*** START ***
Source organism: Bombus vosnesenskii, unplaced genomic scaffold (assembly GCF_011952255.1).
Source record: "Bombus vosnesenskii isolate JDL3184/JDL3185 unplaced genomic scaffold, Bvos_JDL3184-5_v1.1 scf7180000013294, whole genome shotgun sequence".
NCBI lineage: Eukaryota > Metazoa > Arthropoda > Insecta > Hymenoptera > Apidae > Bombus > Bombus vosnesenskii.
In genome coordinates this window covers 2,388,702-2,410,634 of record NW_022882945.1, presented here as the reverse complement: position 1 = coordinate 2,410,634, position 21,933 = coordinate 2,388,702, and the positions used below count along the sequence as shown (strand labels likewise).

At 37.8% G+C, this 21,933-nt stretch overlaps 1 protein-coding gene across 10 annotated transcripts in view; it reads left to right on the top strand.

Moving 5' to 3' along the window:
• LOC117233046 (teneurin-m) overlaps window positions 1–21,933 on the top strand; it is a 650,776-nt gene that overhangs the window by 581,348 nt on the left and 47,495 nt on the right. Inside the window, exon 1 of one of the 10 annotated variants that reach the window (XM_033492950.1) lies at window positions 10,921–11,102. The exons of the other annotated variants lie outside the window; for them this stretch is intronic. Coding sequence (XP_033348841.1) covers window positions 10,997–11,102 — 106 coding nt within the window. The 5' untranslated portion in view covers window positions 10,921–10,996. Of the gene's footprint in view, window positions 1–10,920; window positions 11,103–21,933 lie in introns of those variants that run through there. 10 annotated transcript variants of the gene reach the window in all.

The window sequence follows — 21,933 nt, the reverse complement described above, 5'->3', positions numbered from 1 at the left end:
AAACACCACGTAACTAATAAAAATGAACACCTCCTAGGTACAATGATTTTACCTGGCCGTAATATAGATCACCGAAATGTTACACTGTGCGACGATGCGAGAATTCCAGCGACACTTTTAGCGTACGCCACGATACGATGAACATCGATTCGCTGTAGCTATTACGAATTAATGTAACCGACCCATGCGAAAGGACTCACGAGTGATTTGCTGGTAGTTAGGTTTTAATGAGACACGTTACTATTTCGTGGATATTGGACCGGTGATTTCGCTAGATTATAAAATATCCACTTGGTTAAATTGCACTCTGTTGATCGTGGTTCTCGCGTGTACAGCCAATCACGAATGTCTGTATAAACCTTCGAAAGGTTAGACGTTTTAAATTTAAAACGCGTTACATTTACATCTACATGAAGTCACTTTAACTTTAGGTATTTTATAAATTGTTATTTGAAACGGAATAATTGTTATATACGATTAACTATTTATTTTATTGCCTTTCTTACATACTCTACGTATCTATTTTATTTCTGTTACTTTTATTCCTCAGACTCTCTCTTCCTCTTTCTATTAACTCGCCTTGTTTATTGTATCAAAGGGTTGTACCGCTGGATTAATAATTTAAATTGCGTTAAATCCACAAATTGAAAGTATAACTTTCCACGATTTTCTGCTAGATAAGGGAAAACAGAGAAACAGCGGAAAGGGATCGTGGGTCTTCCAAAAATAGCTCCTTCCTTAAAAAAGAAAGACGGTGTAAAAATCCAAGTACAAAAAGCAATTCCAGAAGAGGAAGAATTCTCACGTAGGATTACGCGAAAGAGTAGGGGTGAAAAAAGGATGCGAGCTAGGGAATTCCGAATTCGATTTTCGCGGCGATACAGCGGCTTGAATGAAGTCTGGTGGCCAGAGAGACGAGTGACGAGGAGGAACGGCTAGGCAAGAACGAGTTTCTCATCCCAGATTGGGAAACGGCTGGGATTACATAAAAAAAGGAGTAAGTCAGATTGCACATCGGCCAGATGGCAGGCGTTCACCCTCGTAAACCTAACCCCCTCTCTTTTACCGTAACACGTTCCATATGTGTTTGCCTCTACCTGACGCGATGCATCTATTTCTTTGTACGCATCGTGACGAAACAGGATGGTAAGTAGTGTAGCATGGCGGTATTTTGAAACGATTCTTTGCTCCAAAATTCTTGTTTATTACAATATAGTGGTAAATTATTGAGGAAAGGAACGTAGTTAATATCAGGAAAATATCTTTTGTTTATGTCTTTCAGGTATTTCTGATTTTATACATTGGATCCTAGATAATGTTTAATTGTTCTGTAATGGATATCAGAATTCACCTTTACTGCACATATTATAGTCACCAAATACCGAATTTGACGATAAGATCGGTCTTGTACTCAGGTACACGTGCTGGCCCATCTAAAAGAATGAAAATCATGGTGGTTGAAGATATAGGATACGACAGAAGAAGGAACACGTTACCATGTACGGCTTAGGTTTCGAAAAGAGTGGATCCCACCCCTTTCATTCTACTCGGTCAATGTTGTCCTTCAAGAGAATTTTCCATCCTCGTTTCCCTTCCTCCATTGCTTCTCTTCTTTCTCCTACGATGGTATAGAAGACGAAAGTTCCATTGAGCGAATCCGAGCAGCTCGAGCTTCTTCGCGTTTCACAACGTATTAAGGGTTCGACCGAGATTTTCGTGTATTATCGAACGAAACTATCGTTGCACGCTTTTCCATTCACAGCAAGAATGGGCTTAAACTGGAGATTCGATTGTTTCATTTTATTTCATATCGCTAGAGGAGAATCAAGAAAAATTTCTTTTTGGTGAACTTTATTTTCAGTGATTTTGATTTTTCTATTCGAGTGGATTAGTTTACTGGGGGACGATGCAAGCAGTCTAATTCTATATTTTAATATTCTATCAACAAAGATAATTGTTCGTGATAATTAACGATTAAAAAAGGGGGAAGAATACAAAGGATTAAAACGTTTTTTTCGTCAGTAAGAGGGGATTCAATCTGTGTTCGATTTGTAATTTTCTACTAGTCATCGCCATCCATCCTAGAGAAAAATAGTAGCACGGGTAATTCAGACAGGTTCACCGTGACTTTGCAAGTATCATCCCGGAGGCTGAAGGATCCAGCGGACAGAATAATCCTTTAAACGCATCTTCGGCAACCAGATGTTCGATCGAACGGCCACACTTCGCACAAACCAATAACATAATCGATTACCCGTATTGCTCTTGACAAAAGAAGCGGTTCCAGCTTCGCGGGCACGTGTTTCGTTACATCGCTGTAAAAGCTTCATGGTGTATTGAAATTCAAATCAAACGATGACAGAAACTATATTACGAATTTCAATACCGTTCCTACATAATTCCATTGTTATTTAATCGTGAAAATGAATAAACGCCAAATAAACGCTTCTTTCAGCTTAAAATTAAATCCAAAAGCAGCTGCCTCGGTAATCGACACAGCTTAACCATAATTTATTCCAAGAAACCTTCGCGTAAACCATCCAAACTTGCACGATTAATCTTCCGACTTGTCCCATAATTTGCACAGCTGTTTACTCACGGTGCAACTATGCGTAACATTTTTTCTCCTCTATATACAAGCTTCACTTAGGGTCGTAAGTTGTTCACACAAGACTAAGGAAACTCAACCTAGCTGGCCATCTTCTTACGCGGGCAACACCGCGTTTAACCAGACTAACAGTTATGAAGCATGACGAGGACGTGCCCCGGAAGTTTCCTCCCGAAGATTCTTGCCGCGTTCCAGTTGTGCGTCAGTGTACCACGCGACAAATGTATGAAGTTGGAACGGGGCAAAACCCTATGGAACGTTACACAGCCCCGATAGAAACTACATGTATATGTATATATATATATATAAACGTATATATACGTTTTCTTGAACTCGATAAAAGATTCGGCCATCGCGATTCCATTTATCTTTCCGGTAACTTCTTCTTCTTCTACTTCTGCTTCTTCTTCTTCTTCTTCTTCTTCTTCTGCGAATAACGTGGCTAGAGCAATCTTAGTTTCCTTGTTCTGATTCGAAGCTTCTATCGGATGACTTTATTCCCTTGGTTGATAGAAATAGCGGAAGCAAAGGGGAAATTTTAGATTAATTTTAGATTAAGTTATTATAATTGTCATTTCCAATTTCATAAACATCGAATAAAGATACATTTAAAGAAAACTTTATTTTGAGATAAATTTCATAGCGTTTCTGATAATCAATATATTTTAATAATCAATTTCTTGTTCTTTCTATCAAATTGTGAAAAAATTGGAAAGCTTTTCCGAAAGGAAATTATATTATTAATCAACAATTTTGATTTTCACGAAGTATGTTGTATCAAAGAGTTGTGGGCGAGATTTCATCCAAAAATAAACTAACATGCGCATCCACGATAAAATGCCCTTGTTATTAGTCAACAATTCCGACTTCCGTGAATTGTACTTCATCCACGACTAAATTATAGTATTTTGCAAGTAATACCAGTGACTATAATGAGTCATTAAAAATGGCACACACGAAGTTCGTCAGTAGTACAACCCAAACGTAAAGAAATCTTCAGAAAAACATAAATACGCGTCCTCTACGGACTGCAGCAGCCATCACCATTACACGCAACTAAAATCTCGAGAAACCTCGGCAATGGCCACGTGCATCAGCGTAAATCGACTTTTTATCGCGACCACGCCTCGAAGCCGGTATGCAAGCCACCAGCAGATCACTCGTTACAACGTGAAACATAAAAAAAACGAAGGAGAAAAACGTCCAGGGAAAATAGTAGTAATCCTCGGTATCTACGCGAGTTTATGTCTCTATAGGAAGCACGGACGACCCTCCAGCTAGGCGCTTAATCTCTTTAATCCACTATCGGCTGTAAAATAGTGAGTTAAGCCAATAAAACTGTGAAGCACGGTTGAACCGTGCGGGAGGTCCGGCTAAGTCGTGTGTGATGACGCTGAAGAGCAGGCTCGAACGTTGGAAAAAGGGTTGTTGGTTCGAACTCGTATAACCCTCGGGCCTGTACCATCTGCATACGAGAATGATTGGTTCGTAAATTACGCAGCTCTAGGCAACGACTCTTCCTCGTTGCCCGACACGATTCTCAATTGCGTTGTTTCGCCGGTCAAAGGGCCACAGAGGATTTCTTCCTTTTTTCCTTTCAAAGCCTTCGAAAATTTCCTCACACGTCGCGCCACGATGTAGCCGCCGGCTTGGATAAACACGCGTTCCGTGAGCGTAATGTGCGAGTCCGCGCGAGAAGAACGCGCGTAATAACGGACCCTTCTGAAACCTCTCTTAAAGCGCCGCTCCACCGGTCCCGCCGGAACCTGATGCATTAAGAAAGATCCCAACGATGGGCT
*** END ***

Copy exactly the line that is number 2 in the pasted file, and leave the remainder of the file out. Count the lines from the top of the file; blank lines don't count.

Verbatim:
Source record: "Bombus vosnesenskii isolate JDL3184/JDL3185 unplaced genomic scaffold, Bvos_JDL3184-5_v1.1 scf7180000013294, whole genome shotgun sequence".